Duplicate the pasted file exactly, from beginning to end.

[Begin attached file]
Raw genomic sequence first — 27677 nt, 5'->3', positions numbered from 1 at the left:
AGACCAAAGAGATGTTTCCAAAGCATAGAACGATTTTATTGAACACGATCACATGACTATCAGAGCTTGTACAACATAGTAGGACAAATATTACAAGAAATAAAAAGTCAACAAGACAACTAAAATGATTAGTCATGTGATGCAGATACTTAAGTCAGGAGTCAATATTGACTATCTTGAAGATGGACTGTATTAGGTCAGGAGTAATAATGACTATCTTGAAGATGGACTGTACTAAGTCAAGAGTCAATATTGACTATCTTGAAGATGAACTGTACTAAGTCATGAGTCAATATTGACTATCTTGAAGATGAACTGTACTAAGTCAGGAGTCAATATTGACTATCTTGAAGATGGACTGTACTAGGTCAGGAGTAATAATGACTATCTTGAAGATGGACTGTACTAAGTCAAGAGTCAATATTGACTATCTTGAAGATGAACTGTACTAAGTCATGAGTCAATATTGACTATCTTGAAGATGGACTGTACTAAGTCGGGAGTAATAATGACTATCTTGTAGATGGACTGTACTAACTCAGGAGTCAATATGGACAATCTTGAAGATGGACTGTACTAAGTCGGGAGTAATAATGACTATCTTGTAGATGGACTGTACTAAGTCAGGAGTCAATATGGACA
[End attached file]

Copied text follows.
Raw genomic sequence first — 27677 nt, 5'->3', positions numbered from 1 at the left:
AGACCAAAGAGATGTTTCCAAAGCATAGAACGATTTTATTGAACACGATCACATGACTATCAGAGCTTGTACAACATAGTAGGACAAATATTACAAGAAATAAAAAGTCAACAAGACAACTAAAATGATTAGTCATGTGATGCAGATACTTAAGTCAGGAGTCAATATTGACTATCTTGAAGATGGACTGTATTAGGTCAGGAGTAATAATGACTATCTTGAAGATGGACTGTACTAAGTCAAGAGTCAATATTGACTATCTTGAAGATGAACTGTACTAAGTCATGAGTCAATATTGACTATCTTGAAGATGAACTGTACTAAGTCAGGAGTCAATATTGACTATCTTGAAGATGGACTGTACTAGGTCAGGAGTAATAATGACTATCTTGAAGATGGACTGTACTAAGTCAAGAGTCAATATTGACTATCTTGAAGATGAACTGTACTAAGTCATGAGTCAATATTGACTATCTTGAAGATGGACTGTACTAAGTCGGGAGTAATAATGACTATCTTGTAGATGGACTGTACTAACTCAGGAGTCAATATGGACAATCTTGAAGATGGACTGTACTAAGTCGGGAGTAATAATGACTATCTTGTAGATGGACTGTACTAAGTCAGGAGTCAATATGGACA